(Click on the image to see the Complete picture)
Nice effect you have there..one gets the impression of standing right under the window looking up..with all the optical distortions that this creates..I need to buy a digital camera...Max budget is $250. Can you suggest anything that'll help get me straight pics even though I take them upside down (that was meant to show the extent of my knowledge of cameras in general :))
Thanks M :)Canon Powershot A95 is a very decent camera, and Dell.com often has it on sale for $264. I am pretty sure that if you do some comparison shopping you will get a good deal on it.I started learning photography seriously since November, 2004 and I did that by reading about the principles and guidelines. Some of the resources I found online are already listed on the right side-bar under 'Advice, tips & tricks' heading. My second advice would be to just practice what you learn and get your photos critiqued from someone (www.photosig.com is a good place for that)
Thanks FarazAnd yes, I had a look at the resources on the side bar...I think I'll opt for the easier way: make myself some bad pics while hoping to get better...And keep clicking...you have en eye for both the ordinary and the extraordinary.
hmmm... after looking at this picture, im actually thinking of downtown today and shooting the architecture there! :D
hai, such a lovely building :)
is it me, or are most of your pics in the shutter speed: 1/200 and aperture 2-3 range?1/200 for shutter speed is really slow right? and 2-3 is a big aperture. so you generally open your eyes for longer and take long exposures? how come you don't underexpose the pics a bit? and you are using the shutter speed variation mode?
M: Thanks :)moi: Good luck! I look forward to seeing those photographs :)Saba: Mark Hopkins is where Brad Pitt & Jennifer Aniston always stay whenever they come to San Francisco :)tree-elf: I hardly shoot with F2-3 because it doesn't give me 'depth of field'. I used high aperture because I wanted to capture the brick pattern on the wall. Thanks for pointing out the shutter speed bug, I wrote my own application to post photographs (I'm too lazy to type all that html formating code) there might be a software bug there, I'll look into it asap :)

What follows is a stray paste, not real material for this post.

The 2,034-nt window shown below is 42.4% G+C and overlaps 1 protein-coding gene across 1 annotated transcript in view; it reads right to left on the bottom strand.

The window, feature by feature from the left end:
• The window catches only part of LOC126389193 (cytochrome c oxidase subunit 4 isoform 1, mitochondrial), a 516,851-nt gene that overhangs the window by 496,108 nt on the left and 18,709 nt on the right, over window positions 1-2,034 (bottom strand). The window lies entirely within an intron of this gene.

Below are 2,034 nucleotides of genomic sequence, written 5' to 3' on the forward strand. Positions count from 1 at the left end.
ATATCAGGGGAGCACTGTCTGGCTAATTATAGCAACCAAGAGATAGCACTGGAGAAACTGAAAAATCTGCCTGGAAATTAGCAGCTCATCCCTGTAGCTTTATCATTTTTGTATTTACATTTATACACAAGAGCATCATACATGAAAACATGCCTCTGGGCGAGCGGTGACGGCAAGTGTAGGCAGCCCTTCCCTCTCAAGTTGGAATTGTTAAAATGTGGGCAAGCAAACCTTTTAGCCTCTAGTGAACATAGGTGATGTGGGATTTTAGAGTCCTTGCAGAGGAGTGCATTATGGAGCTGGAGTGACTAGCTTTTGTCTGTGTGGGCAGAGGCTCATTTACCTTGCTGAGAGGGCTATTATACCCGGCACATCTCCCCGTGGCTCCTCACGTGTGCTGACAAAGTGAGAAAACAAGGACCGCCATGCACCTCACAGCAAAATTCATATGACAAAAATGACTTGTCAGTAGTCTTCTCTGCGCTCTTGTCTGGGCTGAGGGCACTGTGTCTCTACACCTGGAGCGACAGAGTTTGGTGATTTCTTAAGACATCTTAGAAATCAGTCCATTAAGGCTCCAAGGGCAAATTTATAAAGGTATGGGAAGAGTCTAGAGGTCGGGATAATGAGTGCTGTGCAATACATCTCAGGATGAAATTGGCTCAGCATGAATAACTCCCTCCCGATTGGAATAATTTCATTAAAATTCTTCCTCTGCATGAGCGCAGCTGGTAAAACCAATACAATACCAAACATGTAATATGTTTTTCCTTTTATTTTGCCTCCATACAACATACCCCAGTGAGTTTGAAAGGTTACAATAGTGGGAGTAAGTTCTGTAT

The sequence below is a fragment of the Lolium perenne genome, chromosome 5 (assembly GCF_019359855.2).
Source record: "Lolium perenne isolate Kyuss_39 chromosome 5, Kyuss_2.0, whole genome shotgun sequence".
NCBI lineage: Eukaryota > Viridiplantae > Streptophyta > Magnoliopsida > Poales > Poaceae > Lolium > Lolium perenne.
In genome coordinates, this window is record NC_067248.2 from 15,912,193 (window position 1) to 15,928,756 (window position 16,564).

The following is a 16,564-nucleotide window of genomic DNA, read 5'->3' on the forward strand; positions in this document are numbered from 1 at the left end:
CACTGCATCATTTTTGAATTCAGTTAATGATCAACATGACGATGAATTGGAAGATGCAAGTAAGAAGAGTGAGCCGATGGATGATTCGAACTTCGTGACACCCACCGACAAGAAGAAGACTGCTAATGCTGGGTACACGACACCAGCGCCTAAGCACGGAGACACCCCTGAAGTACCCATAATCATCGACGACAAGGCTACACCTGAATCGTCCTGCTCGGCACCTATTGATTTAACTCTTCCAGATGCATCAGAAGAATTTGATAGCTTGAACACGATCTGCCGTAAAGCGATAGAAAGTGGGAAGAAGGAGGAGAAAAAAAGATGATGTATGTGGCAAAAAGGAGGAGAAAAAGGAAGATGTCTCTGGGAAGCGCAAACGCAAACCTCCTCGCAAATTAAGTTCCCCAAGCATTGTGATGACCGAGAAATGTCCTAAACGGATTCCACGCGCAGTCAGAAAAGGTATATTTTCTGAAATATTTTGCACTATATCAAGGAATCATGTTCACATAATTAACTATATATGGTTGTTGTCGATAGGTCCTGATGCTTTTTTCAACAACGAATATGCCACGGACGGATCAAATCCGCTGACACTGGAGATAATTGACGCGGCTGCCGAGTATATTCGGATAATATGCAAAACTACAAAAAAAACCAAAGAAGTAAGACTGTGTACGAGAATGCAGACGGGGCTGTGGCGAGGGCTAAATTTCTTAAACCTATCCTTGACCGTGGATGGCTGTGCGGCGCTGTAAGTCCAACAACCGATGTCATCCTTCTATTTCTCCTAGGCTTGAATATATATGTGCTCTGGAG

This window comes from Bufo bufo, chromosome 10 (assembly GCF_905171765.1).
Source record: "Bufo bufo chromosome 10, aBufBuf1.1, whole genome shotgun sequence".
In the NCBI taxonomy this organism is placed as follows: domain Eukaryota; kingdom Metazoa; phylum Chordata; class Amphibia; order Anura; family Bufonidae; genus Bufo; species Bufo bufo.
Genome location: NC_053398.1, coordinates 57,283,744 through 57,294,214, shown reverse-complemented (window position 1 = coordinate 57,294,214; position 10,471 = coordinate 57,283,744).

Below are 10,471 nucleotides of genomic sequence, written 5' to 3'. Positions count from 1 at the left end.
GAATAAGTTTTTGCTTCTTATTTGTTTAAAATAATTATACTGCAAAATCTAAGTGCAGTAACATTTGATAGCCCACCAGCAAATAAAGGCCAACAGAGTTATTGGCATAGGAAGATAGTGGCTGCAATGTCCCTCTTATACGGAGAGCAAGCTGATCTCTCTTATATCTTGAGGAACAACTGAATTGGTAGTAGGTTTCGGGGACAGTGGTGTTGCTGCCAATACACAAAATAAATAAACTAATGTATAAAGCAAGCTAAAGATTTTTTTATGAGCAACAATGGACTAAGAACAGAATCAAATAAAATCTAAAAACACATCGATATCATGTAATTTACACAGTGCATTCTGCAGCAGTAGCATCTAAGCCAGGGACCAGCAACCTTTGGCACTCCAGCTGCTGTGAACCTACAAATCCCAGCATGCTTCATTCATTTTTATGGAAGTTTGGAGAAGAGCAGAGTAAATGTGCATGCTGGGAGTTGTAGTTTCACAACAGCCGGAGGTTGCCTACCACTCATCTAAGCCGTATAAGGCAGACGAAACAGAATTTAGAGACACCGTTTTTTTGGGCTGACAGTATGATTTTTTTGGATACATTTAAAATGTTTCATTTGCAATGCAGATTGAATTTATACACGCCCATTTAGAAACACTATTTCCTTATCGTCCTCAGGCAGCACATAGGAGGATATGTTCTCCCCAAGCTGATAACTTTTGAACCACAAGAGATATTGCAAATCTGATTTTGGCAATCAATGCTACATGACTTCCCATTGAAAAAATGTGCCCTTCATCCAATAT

hmm..i wouldnt mind getting my hands on that app...c++? java? what's your email?so exactly when are you supposed to use big/small aperture and when slow/fast shutter?fast shutter would be for catching quick motions right?and slow for static unmoving objects..dunno much about depth of fieldps- thanks for the comments on my blog. keep em coming...the pic is a little off cuz i dont have a tripod yet and the camera was on the roof of a suzuki!
My email address is firstname.lastname@example.org. Send me an email and I'll mail you the application. It's not a very sophisticated app, just something I put together quickly to avoid copy pasting HTML code from previous posts. There are bugs in it that I keep on fixing as I find them. It's written in Visual Basic 6.0This interactive tutorial will help answer most of your questions. I try to shoot in manual mode and use the in-camera light meter with a gray card whenever possible. But for 'grab that moment' kind of shots I use Apperture priority (during the day), shutter priority (if its dark) and Programmed-Auto (if I have to shoot in fraction of a second with no time to think).You got the idea of shutter speed just about right, but shutter speed can also be used in combination with higher ISO settings to shoot moving objects in dark (like actors on a stage in a dark auditorium). Check out the Exposure link on the right side-bar in my blog for 'exposure'you dont need a tripod to correct a tilted horizon, most cameras have a cross-hair that you can use to align your frame with horizontal or vertical objects in your frameGood luck! :)
plans got rained on!:s
it looks like something from france, italy types
:) loved it! specially those reflections in panes.
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